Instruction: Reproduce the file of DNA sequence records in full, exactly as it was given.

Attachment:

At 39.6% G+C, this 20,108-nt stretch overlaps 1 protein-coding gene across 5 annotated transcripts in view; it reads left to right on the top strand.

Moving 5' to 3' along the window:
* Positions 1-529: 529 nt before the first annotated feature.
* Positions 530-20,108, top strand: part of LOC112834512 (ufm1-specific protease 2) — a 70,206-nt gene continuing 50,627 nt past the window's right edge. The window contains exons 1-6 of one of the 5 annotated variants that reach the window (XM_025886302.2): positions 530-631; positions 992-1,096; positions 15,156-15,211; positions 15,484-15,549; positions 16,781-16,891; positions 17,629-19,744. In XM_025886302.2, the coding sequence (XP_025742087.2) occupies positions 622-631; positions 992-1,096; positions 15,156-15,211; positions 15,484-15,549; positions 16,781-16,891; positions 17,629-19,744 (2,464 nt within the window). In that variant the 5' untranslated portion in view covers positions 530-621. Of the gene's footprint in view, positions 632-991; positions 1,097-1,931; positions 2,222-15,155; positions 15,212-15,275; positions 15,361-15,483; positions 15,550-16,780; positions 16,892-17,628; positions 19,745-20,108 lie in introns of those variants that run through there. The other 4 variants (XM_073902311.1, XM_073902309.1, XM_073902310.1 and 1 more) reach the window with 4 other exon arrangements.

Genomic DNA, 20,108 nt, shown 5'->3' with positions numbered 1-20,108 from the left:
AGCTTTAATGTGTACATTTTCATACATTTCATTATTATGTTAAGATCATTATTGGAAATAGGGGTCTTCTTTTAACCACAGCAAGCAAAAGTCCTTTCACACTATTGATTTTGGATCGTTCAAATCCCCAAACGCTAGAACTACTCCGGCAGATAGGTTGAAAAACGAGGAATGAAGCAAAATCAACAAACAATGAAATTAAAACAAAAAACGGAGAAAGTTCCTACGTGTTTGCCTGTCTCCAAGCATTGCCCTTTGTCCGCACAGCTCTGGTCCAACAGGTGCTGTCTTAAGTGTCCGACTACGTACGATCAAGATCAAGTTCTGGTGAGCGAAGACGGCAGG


At 39.6% G+C, this 20,108-nt stretch overlaps 1 protein-coding gene across 5 annotated transcripts in view; it reads left to right on the top strand.

Moving 5' to 3' along the window:
* Positions 1-529: 529 nt before the first annotated feature.
* Positions 530-20,108, top strand: part of LOC112834512 (ufm1-specific protease 2) — a 70,206-nt gene continuing 50,627 nt past the window's right edge. The window contains exons 1-6 of one of the 5 annotated variants that reach the window (XM_025886302.2): positions 530-631; positions 992-1,096; positions 15,156-15,211; positions 15,484-15,549; positions 16,781-16,891; positions 17,629-19,744. In XM_025886302.2, the coding sequence (XP_025742087.2) occupies positions 622-631; positions 992-1,096; positions 15,156-15,211; positions 15,484-15,549; positions 16,781-16,891; positions 17,629-19,744 (2,464 nt within the window). In that variant the 5' untranslated portion in view covers positions 530-621. Of the gene's footprint in view, positions 632-991; positions 1,097-1,931; positions 2,222-15,155; positions 15,212-15,275; positions 15,361-15,483; positions 15,550-16,780; positions 16,892-17,628; positions 19,745-20,108 lie in introns of those variants that run through there. The other 4 variants (XM_073902311.1, XM_073902309.1, XM_073902310.1 and 1 more) reach the window with 4 other exon arrangements.

Genomic DNA, 20,108 nt, shown 5'->3' with positions numbered 1-20,108 from the left:
AGCTTTAATGTGTACATTTTCATACATTTCATTATTATGTTAAGATCATTATTGGAAATAGGGGTCTTCTTTTAACCACAGCAAGCAAAAGTCCTTTCACACTATTGATTTTGGATCGTTCAAATCCCCAAACGCTAGAACTACTCCGGCAGATAGGTTGAAAAACGAGGAATGAAGCAAAATCAACAAACAATGAAATTAAAACAAAAAACGGAGAAAGTTCCTACGTGTTTGCCTGTCTCCAAGCATTGCCCTTTGTCCGCACAGCTCTGGTCCAACAGGTGCTGTCTTAAGTGTCCGACTACGTACGATCAAGATCAAGTTCTGGTGAGCGAAGACGGCAGG